After the first 6 months, the division went from a dissociated part of the company, to the highest rated culture (as measured by McKinsey consultants).
The Online & Blended Learning division of Pearson had a classic challenge. The company was an acquisition, and while it was performing, energy was waning, and people did not feel like an integrated part of Pearson.
A new leader came in, which always poses a challenge to quickly build credibility and trust, without rushing into changes. The division had just been through a restructuring so there was a sense of loss as former teammates were let go and those who remained had to reorient themselves to new ways of working.
Managing Director Thomas ap Simon brought in Culture Strategist, Robert Richman to help align the leadership team and plan the division-wide culture revolution.
Using the concepts in The Culture Blueprint, a corporate navigator was chosen to lead a volunteer team called the Culture Crew. The team of 12 was selected from 70 passionate advocates for improving culture.
Once the leadership team set priorities for the year, an open space was held with the theme of “How do we create a people-focused culture of execution?” The company came together, both in person and virtually to crowdsource all the most important issues and ideas in service of the theme. It was an eye-opening event, surfacing elements within the subconscious of the culture that were blocking progress. Simply having the chance to meet, share passions and discuss hot topics served as a way to let off steam while developing new relationships across silos.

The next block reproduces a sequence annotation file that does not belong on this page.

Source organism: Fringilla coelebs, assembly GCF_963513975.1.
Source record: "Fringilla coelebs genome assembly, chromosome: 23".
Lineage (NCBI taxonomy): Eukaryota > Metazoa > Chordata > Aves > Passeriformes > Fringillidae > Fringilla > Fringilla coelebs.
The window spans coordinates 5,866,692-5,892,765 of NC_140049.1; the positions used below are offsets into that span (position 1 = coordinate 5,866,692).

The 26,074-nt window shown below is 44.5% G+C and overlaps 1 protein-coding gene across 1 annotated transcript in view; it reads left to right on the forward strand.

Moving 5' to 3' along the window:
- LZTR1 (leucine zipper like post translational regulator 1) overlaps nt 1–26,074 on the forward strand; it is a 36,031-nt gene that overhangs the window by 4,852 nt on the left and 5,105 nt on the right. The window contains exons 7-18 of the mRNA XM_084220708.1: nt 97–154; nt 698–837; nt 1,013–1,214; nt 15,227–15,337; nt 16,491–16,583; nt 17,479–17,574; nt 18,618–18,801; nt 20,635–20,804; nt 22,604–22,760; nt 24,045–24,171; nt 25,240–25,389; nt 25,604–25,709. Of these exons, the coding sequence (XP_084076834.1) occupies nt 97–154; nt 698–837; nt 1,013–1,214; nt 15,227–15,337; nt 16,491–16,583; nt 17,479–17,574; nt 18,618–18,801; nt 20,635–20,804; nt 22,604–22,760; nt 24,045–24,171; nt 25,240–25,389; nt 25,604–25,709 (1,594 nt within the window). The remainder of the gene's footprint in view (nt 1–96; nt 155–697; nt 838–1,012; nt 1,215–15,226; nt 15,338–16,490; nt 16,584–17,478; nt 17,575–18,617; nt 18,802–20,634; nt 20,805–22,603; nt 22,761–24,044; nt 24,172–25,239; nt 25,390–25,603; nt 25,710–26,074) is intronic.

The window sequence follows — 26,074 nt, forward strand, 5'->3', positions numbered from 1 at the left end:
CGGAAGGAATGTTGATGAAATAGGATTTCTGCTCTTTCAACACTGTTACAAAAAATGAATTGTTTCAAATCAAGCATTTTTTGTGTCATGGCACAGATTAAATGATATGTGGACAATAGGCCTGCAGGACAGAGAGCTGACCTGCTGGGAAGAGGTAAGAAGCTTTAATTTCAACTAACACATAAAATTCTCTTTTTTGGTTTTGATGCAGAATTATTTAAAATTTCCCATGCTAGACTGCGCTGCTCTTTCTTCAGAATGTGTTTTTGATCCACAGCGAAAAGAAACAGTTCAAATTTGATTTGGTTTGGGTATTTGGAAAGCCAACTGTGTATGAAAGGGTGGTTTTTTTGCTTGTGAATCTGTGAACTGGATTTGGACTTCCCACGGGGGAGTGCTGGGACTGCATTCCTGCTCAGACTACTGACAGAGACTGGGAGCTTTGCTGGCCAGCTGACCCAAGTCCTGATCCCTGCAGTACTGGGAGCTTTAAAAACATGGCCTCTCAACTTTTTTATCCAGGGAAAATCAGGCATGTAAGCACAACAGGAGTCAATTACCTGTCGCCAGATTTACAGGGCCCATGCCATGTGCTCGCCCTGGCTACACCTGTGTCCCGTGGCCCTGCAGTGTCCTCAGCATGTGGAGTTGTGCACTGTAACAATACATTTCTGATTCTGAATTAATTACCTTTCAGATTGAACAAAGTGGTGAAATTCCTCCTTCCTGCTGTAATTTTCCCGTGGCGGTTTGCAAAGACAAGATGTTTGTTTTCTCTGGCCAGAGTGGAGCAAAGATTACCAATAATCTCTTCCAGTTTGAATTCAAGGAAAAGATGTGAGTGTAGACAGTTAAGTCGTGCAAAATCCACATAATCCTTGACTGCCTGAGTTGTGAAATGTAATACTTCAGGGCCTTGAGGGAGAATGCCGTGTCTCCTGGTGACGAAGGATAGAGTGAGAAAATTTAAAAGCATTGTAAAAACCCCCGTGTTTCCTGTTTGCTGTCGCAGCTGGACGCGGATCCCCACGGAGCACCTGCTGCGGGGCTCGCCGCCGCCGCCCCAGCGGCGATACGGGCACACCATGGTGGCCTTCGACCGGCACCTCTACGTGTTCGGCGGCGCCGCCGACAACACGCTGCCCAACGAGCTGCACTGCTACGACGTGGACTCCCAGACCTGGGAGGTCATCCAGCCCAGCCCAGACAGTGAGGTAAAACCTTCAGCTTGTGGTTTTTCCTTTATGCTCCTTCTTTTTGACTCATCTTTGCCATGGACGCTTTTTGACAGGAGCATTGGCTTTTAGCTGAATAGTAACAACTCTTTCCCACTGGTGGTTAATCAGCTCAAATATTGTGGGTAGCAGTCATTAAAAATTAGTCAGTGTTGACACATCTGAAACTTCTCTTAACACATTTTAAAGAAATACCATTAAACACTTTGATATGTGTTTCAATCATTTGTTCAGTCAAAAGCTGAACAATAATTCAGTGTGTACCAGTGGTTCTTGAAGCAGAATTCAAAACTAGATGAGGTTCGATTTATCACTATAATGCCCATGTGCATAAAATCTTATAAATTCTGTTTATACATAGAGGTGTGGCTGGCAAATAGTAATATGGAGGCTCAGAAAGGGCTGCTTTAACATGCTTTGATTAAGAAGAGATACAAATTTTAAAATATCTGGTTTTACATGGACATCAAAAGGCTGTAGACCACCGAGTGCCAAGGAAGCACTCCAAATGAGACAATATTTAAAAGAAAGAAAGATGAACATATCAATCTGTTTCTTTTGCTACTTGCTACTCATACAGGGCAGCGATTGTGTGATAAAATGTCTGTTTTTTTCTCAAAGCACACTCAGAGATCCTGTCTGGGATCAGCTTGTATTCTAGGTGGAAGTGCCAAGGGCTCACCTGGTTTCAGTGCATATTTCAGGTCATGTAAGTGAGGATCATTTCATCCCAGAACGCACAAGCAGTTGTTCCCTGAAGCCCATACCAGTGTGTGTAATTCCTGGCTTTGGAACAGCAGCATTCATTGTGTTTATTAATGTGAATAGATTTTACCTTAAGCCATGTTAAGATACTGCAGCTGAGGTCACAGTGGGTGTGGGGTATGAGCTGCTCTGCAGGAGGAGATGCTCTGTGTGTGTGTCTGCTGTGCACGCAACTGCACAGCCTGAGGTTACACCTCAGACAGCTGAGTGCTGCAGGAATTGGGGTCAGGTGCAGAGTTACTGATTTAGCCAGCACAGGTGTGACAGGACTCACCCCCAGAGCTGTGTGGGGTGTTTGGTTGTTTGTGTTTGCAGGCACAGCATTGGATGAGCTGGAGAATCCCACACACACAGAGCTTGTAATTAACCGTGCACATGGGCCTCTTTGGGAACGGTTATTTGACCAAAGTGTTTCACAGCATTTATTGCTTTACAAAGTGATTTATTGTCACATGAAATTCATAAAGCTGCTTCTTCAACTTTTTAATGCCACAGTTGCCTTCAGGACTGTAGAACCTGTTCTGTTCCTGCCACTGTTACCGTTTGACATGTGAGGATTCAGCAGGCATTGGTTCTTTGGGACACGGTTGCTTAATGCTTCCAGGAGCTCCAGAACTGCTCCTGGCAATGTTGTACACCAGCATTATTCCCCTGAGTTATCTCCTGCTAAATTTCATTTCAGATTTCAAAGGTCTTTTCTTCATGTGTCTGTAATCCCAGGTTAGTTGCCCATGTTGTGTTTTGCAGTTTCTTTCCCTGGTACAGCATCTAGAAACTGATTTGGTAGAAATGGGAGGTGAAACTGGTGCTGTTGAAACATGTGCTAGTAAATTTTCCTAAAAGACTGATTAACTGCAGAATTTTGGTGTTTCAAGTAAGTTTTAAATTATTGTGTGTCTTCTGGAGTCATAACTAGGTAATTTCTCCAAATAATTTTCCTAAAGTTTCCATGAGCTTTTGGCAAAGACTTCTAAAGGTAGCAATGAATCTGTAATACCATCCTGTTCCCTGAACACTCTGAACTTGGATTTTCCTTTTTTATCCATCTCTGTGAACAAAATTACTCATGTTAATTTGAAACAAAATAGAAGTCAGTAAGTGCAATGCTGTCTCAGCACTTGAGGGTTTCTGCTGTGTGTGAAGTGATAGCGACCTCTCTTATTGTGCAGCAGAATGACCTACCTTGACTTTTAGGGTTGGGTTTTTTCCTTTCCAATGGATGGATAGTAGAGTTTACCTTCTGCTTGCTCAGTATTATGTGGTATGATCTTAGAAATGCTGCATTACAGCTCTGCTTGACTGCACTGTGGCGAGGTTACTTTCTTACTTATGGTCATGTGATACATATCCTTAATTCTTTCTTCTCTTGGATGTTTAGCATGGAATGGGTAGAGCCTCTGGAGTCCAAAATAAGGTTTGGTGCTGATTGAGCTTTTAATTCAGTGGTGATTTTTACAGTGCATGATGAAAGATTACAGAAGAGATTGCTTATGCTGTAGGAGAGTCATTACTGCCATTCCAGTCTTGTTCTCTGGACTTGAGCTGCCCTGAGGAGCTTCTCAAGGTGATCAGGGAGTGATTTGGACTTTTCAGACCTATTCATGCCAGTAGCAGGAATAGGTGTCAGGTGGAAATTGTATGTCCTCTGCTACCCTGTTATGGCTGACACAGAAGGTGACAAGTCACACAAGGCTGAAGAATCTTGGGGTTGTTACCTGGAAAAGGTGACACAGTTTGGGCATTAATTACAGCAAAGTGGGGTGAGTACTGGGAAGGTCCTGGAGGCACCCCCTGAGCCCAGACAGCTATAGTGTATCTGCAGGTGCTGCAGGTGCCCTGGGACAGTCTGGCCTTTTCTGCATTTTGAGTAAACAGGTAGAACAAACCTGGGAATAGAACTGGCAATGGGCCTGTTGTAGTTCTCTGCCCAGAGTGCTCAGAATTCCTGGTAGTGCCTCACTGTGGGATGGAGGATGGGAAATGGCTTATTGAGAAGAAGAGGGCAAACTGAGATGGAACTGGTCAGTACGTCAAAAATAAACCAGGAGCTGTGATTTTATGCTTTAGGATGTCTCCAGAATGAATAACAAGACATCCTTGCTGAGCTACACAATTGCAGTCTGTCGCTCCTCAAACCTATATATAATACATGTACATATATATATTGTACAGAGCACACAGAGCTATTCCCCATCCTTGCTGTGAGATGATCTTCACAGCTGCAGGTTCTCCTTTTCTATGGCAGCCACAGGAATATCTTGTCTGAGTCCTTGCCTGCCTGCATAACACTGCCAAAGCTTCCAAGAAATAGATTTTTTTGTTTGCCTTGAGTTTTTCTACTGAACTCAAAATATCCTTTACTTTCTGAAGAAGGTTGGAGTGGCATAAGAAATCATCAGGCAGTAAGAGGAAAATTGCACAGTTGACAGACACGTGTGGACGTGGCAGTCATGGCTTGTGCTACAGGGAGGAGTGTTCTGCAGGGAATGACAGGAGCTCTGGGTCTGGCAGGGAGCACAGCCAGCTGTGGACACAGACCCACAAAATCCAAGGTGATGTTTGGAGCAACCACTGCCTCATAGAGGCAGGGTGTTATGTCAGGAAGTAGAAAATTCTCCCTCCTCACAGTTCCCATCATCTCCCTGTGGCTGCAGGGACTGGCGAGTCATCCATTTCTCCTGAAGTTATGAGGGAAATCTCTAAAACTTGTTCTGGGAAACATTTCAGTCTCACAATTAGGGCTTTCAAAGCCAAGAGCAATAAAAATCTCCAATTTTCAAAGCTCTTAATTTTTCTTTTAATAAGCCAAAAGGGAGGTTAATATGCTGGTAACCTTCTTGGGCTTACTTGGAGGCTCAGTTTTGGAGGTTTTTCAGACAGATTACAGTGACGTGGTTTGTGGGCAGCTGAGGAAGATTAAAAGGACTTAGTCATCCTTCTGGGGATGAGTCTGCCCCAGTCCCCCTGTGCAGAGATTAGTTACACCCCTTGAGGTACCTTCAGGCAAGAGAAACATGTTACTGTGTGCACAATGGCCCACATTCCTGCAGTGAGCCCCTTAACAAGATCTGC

After the open space, a 3-month period of experiments and programs were run to help improve the culture and empower those who had an idea they wanted to see through to fruition. An executive dashboard was created to keep the leadership team informed of the progress.
The company came together again for a second open space, this time calmer and more focused on helping students. At the closing circle people stood up to share that they feel like one company now, discovering that becoming “one OBL” was the perfect precursor to integrating the culture with the larger Pearson organization.